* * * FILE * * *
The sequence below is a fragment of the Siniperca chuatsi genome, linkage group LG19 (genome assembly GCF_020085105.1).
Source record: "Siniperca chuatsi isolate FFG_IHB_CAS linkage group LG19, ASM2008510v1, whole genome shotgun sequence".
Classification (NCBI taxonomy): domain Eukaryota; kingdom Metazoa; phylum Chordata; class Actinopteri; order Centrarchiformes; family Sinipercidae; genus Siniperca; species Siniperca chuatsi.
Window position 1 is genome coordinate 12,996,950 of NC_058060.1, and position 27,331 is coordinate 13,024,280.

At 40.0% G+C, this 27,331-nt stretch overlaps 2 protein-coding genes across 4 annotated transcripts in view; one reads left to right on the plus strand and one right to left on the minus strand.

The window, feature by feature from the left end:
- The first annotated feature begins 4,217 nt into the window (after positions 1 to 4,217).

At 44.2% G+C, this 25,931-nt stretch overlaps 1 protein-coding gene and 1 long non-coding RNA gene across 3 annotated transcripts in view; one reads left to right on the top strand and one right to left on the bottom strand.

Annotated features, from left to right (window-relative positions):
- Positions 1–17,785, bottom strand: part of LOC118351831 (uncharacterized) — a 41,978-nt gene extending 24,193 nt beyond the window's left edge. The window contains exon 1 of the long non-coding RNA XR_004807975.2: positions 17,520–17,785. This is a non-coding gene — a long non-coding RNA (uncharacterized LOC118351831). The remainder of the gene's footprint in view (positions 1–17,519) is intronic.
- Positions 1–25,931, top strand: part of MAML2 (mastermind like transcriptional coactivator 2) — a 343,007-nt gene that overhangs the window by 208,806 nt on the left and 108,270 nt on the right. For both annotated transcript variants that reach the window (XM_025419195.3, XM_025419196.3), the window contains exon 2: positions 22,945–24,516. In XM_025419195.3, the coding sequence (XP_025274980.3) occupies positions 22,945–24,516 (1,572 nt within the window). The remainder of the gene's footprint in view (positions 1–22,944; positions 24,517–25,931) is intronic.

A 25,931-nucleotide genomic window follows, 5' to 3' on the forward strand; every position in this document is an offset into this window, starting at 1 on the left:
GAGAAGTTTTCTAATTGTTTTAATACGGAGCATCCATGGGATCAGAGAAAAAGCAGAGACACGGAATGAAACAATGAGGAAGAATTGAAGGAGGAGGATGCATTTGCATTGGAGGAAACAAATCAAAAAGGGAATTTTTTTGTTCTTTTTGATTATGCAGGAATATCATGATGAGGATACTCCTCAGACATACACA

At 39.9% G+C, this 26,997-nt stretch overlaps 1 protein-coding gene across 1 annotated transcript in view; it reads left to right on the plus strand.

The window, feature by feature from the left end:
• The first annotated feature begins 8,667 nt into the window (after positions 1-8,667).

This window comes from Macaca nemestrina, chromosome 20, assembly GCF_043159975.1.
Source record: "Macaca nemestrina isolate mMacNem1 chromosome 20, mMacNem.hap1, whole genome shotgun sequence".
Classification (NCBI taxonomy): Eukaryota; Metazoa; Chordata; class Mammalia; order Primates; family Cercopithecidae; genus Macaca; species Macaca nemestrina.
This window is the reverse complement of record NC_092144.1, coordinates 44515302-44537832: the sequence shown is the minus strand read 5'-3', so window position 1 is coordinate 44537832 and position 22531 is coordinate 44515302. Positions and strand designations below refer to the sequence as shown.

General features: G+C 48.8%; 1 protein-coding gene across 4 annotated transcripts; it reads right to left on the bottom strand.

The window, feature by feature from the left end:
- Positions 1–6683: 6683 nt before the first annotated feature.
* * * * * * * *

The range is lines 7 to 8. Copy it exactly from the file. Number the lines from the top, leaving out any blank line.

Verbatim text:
- The first annotated feature begins 4,217 nt into the window (after positions 1 to 4,217).

At 44.2% G+C, this 25,931-nt stretch overlaps 1 protein-coding gene and 1 long non-coding RNA gene across 3 annotated transcripts in view; one reads left to right on the top strand and one right to left on the bottom strand.